"In their very last conversation, Miss Crawford, in spite of some amiable sensations, and much personal kindness, had still been Miss Crawford; still shewn a mind led astray and bewildered, and without any suspicion of being so; darkened, yet fancying itself light."
Diane, see the above passage, which to me is the point of convergence of the two seemingly disconnected threads we have been discussing today so profitably: the reliability of Mary Crawford's descriptions of Dr. Grant, and the Quaker subtext in MP.
First, from what I understand, the Evangelicals came later and stole that concept of "the inner light" from the Quakers. Second, I think the above narration depicting Fanny's thoughts about Mary crystallizes what I am saying about Mary---she is not in her heart of hearts evil, but the inner light has been "darkened" (by early trauma and/or abuse, and also by Henry's very very very bad influence), so that Mary no longer accurately perceives her own heart. She can still see wrongdoing in others, I claim, and indeed is driven to do so by her still partially-active conscience--but not in herself and not in Henry.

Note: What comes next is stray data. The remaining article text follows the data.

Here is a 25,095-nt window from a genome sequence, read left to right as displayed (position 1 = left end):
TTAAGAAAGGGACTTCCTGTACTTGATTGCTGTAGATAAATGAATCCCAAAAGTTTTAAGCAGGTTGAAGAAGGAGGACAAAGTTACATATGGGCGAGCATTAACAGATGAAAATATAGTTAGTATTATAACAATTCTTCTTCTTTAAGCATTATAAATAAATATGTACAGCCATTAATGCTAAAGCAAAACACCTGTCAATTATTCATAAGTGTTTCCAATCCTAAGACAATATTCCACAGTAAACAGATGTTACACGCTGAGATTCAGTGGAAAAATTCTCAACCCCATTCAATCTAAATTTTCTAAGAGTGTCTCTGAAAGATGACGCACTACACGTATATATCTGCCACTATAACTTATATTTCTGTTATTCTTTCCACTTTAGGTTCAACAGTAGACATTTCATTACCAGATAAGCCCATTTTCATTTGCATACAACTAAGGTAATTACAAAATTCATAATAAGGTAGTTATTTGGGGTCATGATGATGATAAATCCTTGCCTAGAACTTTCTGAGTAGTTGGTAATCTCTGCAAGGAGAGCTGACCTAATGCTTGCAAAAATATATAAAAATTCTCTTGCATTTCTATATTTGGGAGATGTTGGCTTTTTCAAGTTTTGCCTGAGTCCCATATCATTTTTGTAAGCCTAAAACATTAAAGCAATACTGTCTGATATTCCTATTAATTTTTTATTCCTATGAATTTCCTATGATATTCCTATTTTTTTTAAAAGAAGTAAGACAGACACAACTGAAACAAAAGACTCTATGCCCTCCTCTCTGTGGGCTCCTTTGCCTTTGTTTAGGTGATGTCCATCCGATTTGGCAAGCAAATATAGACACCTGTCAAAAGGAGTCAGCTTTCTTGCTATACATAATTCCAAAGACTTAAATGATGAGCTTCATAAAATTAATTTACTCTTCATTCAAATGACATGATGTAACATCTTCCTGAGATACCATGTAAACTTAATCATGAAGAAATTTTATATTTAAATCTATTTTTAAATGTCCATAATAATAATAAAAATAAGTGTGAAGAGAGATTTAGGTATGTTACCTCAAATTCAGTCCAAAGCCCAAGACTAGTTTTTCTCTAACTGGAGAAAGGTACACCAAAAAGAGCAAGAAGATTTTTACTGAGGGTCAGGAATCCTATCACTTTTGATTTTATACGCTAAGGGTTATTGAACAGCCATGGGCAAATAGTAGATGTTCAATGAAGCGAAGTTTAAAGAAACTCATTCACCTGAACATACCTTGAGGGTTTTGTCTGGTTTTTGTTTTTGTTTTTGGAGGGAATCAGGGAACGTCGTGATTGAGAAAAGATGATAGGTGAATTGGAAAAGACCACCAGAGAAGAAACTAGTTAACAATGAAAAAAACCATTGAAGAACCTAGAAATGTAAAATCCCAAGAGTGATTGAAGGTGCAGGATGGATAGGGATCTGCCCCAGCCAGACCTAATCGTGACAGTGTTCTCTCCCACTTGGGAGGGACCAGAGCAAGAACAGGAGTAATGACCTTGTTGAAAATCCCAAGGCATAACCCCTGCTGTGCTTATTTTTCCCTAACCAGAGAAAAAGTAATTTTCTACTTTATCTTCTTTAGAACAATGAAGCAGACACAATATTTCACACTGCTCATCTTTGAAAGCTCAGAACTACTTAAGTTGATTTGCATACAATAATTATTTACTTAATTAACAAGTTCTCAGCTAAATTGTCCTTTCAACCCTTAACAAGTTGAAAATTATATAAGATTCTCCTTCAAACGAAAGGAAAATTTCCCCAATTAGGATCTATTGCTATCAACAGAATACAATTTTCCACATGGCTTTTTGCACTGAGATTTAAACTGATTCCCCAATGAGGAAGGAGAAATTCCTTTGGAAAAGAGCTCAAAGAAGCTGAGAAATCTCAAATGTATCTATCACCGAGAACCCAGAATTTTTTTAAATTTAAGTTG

So I consider her a very reliable observer of Dr. Grant, but a tragically bad observer of herself and Henry--who is a sadistic, degenerate jaded pervert who gets his kicks (just like Lovelace) trying to make holes in pure hearts, but who was also, perhaps, a youthful partner in suffering traumas from a horrific upbringing, and so somehow entitled to a permanent free pass in her mind.
If it weren't for the Admiral and Henry, the two devils of her life, I think Mary might have turned out all right.
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